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SILENT MIND

March 11th, 2021

 

As a species we don’t seem to have any provisions about sound.  Fact is: if there are people around, chances are, it’s loud.  Cities are enormously noisy, but even the eerie silence of a lifeless suburb is daily destroyed by the infernal buzz of some landscaping device.  The only structural prohibitions regarding sound have to do with either professional recording, movie theatres, or ironically, libraries - ironic because when libraries first came into existence they were very noisy affairs.  Apparently it took mankind a while to figure out how to read silently.

 

 

The forceful lack of silence in urban areas begs an interesting question: are we simply careless about silence, or are we purposely trying to drown something out?

 

 

If it is silent, what exactly is left over?  We often seek company, even if it’s just the TV blabbing nonsense in the other room, and the reason for many is due to a horrifying vulnerability.  If it’s truly silent, then we are forced to hear our own selves: our thoughts.

 

For some who purposely seek out silence, it’s often because listening to their own thoughts is a pleasant, interesting and fruitful experience.  For others it’s an anxiety to avoid, perhaps because thoughts are dominated by negative self-talk, or simply because there’s a fear about what might be there, or what may not be there.

 

Our relationship to silence is a gauge of our relationship with ourself. 

 

This dual quality of existence is perhaps an accurate way to look at it.  While we can’t multitask with a dozen things, attention can be safely divided into two.  Just think of a pianist that is doing two radically different things with each hand simultaneously and in concert.  Or someone who is driving a manual car and working the stick shift with one hand while turning the wheel with the other.  Our brain itself is famously sectioned into two symmetrical hemispheres, each with their own manner of attention. 

 

So when it comes to this experience of the ‘self’, it can very easily slide into the form of a friendship.  The brain will think it’s thoughts and we can - perhaps with a bit of training - sit back and just listen, as we would with a good friend.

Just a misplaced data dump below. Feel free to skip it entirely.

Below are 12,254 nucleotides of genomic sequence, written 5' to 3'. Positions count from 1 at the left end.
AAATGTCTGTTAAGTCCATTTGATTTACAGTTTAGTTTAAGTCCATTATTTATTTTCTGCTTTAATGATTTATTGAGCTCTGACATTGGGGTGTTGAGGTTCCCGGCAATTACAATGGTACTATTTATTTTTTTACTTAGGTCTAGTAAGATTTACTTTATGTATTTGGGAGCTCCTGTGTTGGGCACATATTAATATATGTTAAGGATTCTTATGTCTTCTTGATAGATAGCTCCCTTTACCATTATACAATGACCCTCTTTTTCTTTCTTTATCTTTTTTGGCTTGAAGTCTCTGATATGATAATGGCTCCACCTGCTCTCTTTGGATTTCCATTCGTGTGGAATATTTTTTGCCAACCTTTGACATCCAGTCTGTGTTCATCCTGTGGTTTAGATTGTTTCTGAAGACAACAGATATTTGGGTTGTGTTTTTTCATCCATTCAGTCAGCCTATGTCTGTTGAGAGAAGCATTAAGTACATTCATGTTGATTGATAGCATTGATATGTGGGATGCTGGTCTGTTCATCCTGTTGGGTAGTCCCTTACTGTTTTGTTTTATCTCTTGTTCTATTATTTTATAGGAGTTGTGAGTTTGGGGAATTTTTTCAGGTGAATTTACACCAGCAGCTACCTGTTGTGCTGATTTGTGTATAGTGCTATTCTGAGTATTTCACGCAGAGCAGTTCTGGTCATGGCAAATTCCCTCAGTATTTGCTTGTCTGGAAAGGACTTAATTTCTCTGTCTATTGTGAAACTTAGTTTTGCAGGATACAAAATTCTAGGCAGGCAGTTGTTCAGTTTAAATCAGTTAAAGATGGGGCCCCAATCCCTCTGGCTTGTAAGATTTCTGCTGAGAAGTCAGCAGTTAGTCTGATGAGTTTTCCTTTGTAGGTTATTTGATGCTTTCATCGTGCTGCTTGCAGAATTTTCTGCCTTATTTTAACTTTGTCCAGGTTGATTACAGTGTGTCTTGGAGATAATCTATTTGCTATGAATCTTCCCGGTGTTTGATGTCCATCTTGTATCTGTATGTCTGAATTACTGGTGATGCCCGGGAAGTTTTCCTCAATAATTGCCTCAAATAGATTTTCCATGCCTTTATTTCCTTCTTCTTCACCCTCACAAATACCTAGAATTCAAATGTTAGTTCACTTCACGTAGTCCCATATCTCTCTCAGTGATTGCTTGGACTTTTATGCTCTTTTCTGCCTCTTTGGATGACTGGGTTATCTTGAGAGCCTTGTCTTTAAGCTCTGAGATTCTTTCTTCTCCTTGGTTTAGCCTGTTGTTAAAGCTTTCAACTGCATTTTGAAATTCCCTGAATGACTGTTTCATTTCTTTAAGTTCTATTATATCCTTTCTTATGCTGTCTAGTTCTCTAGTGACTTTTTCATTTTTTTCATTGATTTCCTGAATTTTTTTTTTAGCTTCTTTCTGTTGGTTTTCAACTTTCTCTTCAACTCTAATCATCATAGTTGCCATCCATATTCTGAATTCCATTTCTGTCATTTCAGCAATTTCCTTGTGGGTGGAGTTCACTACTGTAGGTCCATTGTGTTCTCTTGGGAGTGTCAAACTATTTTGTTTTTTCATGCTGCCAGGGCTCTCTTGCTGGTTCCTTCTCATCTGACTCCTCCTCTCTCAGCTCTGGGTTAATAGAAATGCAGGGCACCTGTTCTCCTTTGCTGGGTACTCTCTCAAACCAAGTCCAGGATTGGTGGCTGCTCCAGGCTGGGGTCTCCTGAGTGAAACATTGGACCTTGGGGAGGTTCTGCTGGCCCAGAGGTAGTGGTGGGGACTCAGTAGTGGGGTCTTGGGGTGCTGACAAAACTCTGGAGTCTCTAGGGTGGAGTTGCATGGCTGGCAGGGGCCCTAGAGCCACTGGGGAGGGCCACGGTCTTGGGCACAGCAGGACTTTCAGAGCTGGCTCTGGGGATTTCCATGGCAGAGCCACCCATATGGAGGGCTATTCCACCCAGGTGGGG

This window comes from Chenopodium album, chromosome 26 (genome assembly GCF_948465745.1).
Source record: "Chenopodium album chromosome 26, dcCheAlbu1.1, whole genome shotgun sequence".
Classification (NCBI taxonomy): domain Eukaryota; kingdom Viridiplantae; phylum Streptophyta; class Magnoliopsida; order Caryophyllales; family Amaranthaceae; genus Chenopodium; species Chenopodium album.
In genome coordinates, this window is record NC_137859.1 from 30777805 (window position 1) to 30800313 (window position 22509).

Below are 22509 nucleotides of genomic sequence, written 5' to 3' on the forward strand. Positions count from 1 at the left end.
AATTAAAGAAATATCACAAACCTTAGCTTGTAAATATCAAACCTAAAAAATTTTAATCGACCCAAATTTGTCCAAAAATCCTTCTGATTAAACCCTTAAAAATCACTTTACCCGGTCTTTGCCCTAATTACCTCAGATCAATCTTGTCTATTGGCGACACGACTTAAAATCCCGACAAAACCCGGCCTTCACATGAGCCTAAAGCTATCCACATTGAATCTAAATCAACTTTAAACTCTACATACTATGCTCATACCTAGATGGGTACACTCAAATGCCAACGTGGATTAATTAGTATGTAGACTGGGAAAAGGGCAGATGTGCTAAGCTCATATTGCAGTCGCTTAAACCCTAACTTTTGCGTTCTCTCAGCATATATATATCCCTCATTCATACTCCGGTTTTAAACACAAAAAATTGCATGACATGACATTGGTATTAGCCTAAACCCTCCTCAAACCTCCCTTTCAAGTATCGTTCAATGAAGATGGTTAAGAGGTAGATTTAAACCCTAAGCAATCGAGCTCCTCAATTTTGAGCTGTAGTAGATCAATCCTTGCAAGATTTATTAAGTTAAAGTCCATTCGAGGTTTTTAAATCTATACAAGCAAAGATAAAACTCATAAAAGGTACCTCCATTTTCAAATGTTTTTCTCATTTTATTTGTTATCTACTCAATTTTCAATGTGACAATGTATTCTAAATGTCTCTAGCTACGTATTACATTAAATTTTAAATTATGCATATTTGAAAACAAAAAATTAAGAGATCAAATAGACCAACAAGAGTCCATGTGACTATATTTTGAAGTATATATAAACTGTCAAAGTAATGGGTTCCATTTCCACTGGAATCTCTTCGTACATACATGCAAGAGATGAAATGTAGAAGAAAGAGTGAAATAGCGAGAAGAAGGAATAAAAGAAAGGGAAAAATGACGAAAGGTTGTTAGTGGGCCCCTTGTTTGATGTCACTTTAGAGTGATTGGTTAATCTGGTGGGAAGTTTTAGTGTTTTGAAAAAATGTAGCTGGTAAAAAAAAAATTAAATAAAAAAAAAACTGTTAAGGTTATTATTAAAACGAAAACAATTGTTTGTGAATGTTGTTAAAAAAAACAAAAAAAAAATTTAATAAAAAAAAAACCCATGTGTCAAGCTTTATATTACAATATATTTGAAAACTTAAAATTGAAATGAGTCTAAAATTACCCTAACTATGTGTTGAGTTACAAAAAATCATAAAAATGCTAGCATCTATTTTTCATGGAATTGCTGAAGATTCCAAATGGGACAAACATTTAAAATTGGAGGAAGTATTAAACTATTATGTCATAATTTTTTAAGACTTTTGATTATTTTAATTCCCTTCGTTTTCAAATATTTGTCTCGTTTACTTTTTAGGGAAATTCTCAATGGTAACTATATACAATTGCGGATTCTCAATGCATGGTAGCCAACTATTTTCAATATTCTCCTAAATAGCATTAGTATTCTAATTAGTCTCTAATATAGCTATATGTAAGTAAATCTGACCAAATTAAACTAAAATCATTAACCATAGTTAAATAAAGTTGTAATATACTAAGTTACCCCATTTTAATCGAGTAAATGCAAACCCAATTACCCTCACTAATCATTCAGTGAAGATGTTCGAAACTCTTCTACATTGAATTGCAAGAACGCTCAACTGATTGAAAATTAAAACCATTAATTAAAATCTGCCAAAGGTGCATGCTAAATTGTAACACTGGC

There is the widespread misconception that meditation is the absence of thoughts.  People seem to imagine a silent mind.  But this is far from the case.  If anything, much of what meditation achieves is a different relationship to this internal, buzzing, talking self.  The connection of meditation to compassion is no accident.  After enough effort toggling attention and exploring the mind, a compassion arises as it would for a good friend who we have come to know.  Now certainly there are other aspects of meditation that are beyond the scope of this episode which aide this transformation of attention and compassion, but the idea of a self-contained friendship is not inaccurate.    The larger point is that the mind is rarely, if ever silent.  Like a city of consciousness, it’s rarely quiet, and even when it is quiet there is still something going on, be it the feel and smell of soft spring air, the ache of a knee unaccustomed to the sitting posture, or an electric jitter from a cup of coffee taking effect.

 

Unfortunately, much of the external world is designed with little consideration for this internal world, and we are constantly pulled away from our own internal world to be overwhelmed or lost in the stimulation of brightly coloured apps, honking traffic, screaming engines and of course other people, haggling, complaining, bickering and trying in vain to extract from others what they f


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